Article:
Once again, standardized test scores – a faux objective measurement of success.

 

Too many principals buy into the idea that if they can just make a difference on this one metric, it will demonstrate that they’re effective and thus deserve to be promoted out of the high poverty schools and into the well-resourced havens.

 

Yet it’s a game that few principals are able to win. Even those who do distinguish themselves in this way end up doing little more for their students than setting up a façade to hide the underlying problems of poverty and disinvestment.

 

Most principals at these schools wind up endlessly chasing their tails while ignoring opportunities for real positive change. Thus they end up renewing the self-fulfilling prophesy of failure.

 

Researchers noticed the pattern of low performing principals at high poverty schools after examining a decade’s worth of data and found it to hold true in urban, rural and suburban areas. And even though it is based on Tennessee data, the results hold true pretty consistently nationwide, researchers say.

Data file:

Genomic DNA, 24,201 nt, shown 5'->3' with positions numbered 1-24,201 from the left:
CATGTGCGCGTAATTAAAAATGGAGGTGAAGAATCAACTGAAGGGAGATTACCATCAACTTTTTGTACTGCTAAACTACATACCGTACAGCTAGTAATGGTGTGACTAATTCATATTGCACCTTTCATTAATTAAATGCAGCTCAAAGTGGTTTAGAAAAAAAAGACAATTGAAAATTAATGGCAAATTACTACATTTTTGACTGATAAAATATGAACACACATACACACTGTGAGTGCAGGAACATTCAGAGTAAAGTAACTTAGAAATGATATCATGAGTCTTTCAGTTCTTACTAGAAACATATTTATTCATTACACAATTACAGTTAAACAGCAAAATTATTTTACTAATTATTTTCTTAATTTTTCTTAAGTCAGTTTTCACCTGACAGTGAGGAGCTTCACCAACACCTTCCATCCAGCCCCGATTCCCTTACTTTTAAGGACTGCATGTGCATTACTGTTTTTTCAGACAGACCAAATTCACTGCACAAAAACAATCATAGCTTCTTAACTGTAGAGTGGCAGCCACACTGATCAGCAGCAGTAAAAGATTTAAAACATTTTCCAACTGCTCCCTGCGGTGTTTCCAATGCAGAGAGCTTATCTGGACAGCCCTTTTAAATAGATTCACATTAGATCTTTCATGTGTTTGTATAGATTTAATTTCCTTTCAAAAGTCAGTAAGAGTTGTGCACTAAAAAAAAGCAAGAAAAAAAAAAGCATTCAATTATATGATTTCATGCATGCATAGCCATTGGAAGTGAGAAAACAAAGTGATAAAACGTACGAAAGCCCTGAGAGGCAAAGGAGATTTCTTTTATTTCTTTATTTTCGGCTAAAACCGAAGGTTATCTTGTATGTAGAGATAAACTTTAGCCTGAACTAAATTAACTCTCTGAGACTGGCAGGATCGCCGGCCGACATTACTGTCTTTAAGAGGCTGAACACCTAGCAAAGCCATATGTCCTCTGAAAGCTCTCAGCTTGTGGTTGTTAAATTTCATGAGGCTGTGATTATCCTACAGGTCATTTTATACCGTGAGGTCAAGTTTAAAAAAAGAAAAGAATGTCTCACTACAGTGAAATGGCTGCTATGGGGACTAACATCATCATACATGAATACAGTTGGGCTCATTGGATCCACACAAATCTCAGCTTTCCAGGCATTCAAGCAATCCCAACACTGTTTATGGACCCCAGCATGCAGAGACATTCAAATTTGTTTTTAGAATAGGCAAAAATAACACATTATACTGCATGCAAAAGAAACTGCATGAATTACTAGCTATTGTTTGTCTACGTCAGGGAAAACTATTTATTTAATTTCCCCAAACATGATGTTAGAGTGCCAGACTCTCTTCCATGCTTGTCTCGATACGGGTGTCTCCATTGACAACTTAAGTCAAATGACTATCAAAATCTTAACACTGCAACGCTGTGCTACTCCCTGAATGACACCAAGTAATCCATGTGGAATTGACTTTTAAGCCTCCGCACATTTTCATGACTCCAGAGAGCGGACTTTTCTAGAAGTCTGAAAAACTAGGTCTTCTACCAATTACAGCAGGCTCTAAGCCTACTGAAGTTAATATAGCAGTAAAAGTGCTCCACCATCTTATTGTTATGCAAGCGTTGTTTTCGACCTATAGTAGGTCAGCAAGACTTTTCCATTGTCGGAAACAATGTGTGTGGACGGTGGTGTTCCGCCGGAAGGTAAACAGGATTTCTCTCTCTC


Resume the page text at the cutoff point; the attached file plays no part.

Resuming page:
Interestingly enough, the correlation doesn’t hold for teachers.

 

Jason Grissom, an associate professor at Vanderbilt University and the faculty director of the Research Alliance, says that the problem stems from issues related specifically to principals.

 

For instance, districts are hiring lower-rated principals for high poverty schools while saving their more effective leaders for buildings with greater wealth and resources.

 

thumbnail_Screen Shot 2019-02-08 at 11.28.20 AM